We referred to Machine Learning a few times in earlier modules. In fact Machine Learning is not only related to AI but many other disciplines and probably is becoming a discipline on its own. If we want to describe machine learning in layman terms, “It is a computerized system which can learn on its own or which can infer from data on its own”. Another definition is “a program which looks at patterns in data and try to derive intelligence out of it”. A more detailed and precise definition is probably not possible to be provided. The examples that we provide will give better idea. Interestingly machine learning is addressing problems which are also of that type; harder to define but easier to provide examples of. For example identify a mail being spam or identify a packet being malicious or find if the image of a person indicates he is either bored or happy. There are many similar cases where the problem is either ill-defined or dynamically changing to define it precisely. Dealing with them we need ML. ML solutions look at many examples provided; for example sad and happy faces, spam and non-spam mails, malicious and non-malicious packets etc. ML looks at the features of the data and lean to discern how it can relate a typical set of features to a typical category.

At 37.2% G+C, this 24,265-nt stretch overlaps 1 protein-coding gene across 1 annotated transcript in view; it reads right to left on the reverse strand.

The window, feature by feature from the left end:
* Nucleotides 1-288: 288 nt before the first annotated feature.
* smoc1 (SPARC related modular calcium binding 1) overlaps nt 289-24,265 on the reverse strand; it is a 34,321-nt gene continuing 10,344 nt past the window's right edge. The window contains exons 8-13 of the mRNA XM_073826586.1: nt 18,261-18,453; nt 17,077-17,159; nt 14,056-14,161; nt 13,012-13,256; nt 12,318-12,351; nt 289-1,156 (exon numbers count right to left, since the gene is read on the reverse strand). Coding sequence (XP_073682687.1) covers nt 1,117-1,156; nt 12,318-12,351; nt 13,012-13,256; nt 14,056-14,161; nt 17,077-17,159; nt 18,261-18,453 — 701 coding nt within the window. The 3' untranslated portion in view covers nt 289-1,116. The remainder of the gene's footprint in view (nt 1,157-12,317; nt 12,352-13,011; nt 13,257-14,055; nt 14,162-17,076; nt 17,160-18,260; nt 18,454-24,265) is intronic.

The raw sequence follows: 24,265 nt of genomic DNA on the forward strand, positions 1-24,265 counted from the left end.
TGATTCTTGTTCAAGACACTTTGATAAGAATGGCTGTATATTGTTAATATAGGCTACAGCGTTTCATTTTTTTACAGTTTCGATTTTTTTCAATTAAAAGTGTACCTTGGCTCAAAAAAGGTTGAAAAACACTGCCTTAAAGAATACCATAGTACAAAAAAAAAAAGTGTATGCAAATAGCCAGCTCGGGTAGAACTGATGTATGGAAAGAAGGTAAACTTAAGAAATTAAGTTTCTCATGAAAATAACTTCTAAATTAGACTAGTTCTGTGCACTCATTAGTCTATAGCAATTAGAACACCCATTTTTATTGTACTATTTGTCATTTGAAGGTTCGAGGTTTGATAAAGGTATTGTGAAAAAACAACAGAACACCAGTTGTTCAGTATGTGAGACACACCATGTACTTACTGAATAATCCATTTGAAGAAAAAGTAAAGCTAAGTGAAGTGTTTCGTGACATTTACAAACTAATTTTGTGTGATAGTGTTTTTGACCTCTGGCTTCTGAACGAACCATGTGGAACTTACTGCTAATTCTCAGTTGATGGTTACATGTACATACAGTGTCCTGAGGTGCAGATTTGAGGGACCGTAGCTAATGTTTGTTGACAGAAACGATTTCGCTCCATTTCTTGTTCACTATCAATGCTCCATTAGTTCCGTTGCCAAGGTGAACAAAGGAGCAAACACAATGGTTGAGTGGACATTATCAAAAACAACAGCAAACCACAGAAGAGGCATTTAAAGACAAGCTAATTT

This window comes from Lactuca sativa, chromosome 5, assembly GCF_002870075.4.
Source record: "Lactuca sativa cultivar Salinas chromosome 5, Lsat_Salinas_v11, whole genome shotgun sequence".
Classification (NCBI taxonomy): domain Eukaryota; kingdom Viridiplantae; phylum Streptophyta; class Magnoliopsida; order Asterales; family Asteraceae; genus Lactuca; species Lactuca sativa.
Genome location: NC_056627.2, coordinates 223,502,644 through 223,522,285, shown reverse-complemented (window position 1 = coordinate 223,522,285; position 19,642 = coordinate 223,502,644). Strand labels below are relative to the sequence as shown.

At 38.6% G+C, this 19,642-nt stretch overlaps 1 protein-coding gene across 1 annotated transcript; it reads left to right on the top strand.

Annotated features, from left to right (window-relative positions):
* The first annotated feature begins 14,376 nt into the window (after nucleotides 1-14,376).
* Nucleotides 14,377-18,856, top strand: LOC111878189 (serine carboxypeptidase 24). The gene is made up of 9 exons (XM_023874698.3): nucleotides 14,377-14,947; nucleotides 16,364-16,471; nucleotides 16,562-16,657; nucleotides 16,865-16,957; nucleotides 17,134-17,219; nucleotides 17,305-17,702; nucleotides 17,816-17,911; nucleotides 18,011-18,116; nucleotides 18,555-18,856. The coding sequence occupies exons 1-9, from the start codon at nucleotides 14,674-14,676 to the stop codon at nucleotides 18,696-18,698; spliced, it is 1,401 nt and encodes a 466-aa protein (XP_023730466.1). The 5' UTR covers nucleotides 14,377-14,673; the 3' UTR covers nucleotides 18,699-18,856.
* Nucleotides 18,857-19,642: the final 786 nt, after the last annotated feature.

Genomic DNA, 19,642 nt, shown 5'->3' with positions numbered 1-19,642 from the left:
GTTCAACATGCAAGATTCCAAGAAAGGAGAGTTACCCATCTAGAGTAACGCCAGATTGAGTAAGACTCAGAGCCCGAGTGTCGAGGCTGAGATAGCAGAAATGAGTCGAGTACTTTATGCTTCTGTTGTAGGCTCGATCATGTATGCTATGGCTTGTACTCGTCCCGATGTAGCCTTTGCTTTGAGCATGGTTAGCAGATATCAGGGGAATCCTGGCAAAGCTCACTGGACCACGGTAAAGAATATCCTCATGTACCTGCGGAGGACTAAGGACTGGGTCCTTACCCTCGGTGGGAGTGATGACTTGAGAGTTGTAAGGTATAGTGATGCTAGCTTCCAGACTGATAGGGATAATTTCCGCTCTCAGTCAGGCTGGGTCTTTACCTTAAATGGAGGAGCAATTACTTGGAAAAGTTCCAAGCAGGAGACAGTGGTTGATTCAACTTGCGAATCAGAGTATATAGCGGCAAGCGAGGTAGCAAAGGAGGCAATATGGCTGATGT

ML is gaining popularity like never before. Currently there are many attempts to use ML in various fields. Speech recognition (working on learning about who is speaking and what is being spoken), vehicular control (learning traffic, road conditions and help vehicles choose a proper path for a given destination); deep learning (which enable further learning from the images and other inputs), astronomical structure classification, self-driving cars and healthcare are a few domains which are being explored.
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